What we know of the Cohens is limited by the nature of their work. And finding out more is increasingly challenging as memories of the Soviet Union fade away, making it difficult to understand the passions and motives that inspired them and many others.
The couple's career began in the Depression. Both were Americans; both were from marginal groups. Morris was a New York Jew, middle-class and sophisticated. Raised as a communist, after graduating from Columbia he joined the Canadian volunteer Mackenzie-Papineau Battalion in the Spanish Civil War. There, apparently, he was recruited by Soviet agents.
Lona was a Polish-American girl from Adams, a textile mill town in the Berkshire hills of Massachusetts. The town's economy was built on immigrant labor, with a small ruling class that several times played host to business-friendly President William McKinley.
When Lona met Morris, she was a runaway, working as a governess in New York. Their relationship was a scandal to Morris' parents, who were not amused by the sassy working class girl they feared was taking advantage of him. Lona and Morris were married in 1941.
Eugene Michaelenko, an Adams resident and historian who has researched Lona's early years in the town, said that together they made a great team. "He was the intellectual of the two," Michaelenko said. "He intellectualized the movement, and she went along with her man. And she was damn good at it, which made her want to do it more."
According to the files of KGB defector Vasili Mitrokhin, published in 1999, Morris was codenamed "Luis," while Lona became "Leslie." Together, they were the "Dachniki," or "vacationers."
During the war, Morris was drafted and Lona took up much of Morris' work as a courier between the couple's Soviet handlers in New York, and their military, government and industry contacts. At first, much of the Cohens' work centered on obtaining industrial designs, like designs for weapons systems. But then, in 1945, Lona's work brought her to New Mexico.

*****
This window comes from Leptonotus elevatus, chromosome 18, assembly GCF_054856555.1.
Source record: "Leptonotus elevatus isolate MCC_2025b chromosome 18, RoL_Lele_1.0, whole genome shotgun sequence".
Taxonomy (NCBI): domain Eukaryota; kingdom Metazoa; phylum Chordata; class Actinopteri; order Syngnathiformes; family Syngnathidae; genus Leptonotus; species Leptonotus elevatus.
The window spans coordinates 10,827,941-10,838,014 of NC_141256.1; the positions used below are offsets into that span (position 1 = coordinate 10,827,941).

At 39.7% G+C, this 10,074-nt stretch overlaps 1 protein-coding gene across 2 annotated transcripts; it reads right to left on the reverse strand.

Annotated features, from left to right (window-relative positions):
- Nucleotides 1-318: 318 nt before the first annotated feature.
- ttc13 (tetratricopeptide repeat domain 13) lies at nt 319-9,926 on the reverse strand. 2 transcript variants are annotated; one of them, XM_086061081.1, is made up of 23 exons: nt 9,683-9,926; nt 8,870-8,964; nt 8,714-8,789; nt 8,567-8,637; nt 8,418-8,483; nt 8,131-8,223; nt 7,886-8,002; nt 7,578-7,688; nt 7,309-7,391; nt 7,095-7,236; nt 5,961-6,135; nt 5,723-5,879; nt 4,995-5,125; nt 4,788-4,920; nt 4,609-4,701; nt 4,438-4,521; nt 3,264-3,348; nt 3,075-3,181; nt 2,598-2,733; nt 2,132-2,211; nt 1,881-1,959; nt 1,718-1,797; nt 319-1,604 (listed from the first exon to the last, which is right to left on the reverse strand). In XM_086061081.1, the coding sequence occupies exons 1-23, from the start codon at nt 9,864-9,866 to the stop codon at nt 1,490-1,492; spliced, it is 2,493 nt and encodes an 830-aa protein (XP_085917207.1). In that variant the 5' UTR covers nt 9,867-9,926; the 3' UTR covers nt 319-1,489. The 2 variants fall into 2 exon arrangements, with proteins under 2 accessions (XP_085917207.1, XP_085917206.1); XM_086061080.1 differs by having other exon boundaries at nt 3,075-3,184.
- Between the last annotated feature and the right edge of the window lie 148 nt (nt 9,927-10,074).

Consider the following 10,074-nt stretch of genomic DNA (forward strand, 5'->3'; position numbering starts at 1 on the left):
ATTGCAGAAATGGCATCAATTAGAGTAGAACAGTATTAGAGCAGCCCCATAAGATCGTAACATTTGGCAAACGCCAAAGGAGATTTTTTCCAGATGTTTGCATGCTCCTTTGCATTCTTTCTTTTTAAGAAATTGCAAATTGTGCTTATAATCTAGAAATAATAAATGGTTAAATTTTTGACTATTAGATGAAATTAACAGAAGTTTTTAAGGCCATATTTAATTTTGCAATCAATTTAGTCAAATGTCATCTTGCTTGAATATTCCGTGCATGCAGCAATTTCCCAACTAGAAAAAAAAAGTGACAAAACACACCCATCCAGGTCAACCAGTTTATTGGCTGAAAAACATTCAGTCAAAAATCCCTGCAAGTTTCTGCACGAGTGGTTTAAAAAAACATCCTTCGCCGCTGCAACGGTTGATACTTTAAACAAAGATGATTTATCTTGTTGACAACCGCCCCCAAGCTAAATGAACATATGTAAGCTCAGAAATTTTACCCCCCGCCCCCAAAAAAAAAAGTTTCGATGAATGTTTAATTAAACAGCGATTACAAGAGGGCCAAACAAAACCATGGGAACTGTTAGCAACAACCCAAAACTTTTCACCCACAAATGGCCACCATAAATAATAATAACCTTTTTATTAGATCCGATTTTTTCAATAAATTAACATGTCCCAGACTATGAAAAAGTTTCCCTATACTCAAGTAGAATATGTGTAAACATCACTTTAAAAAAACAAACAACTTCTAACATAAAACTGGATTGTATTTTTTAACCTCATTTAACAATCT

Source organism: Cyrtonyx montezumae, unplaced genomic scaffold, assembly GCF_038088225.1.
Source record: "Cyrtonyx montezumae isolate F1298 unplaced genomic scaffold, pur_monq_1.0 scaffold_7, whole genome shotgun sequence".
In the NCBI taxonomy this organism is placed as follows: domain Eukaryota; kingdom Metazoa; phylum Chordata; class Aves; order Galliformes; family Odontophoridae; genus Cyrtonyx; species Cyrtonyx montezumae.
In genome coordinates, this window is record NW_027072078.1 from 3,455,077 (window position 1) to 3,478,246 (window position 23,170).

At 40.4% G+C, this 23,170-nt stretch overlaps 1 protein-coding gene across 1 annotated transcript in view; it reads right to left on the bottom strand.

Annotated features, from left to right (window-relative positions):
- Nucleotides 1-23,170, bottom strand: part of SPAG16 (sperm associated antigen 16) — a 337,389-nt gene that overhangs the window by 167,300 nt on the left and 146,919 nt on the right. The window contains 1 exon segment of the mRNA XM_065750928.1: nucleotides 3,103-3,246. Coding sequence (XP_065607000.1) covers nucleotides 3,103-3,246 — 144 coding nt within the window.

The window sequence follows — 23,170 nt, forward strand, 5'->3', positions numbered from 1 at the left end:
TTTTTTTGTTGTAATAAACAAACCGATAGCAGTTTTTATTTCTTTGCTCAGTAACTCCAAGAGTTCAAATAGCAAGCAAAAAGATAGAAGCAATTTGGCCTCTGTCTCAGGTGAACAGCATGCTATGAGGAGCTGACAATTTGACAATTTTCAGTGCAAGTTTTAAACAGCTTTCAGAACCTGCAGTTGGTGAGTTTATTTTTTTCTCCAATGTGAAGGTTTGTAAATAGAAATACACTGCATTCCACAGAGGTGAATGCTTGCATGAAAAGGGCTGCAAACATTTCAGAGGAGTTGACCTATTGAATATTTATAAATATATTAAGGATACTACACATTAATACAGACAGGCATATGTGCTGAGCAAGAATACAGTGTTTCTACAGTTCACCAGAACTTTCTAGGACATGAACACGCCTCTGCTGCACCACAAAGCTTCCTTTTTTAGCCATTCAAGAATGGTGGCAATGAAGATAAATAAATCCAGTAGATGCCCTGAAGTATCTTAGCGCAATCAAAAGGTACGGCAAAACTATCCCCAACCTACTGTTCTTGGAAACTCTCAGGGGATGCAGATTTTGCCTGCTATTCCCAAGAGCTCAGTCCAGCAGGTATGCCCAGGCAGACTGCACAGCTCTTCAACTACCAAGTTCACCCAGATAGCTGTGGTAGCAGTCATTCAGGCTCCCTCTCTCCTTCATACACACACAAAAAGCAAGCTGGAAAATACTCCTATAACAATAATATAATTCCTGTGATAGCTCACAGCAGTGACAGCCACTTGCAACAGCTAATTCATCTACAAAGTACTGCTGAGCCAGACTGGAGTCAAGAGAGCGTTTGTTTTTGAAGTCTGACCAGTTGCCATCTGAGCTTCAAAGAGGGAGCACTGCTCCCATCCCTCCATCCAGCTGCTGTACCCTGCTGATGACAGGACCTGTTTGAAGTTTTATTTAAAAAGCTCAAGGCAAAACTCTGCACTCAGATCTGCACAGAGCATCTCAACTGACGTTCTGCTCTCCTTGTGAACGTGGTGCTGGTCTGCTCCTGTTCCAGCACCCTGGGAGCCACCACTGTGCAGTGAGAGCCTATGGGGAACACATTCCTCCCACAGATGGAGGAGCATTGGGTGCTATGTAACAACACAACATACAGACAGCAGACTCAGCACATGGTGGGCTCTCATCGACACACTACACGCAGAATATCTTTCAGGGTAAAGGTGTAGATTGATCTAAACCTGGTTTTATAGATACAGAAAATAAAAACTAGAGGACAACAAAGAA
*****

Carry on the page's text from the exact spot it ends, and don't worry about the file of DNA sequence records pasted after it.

The Soviets had convinced Theodore Hall, a 19-year old physicist working at the Los Alamos National Laboratory, to turn over information about the top secret atomic bomb development program, The Manhattan Project. Lona's job was to courier to New York whatever Hall could sneak out of Los Alamos. She spent weeks in Albuquerque, and was assigned to meet Hall at a designated spot on a Sunday afternoon. For three consecutive weeks, Hall missed his deadline. Then, just one day after the Japanese surrender in August, 1945, Hall showed up and gave to Lona detailed results of the atomic bomb tests made earlier in the year.
Lona went to the station to catch a train back to New York, only to find that a military detachment was searching all passengers and their luggage. With remarkable poise, Lona carefully wrapped the secret documents in a newspaper and, when the soldiers approached her, she fumbled around for a moment before asking a guard to hold her newspaper for a moment. After they'd had a look, they handed her back the newspaper and went on their way.
Another version of this story, reported by Joseph Albright and Marcia Kunstel in their 1997 book, Bombshell, had Lona hiding the papers in a tissue box, which she handed to the guards while she searched for her ticket, then walking away as the guards called after her for her forgotten tissue box.
Mitrokhin reported that the Soviets were so stunned by the quality of what fell into their hands through Lona and Hall's efforts that they feared it was a trap. But it was not: some feel that the first Soviet atomic bomb detonated in 1949 was a direct copy of the Los Alamos bomb.
For the next few years, the Cohens remained spies in and around New York, with a brief sojourn in France. …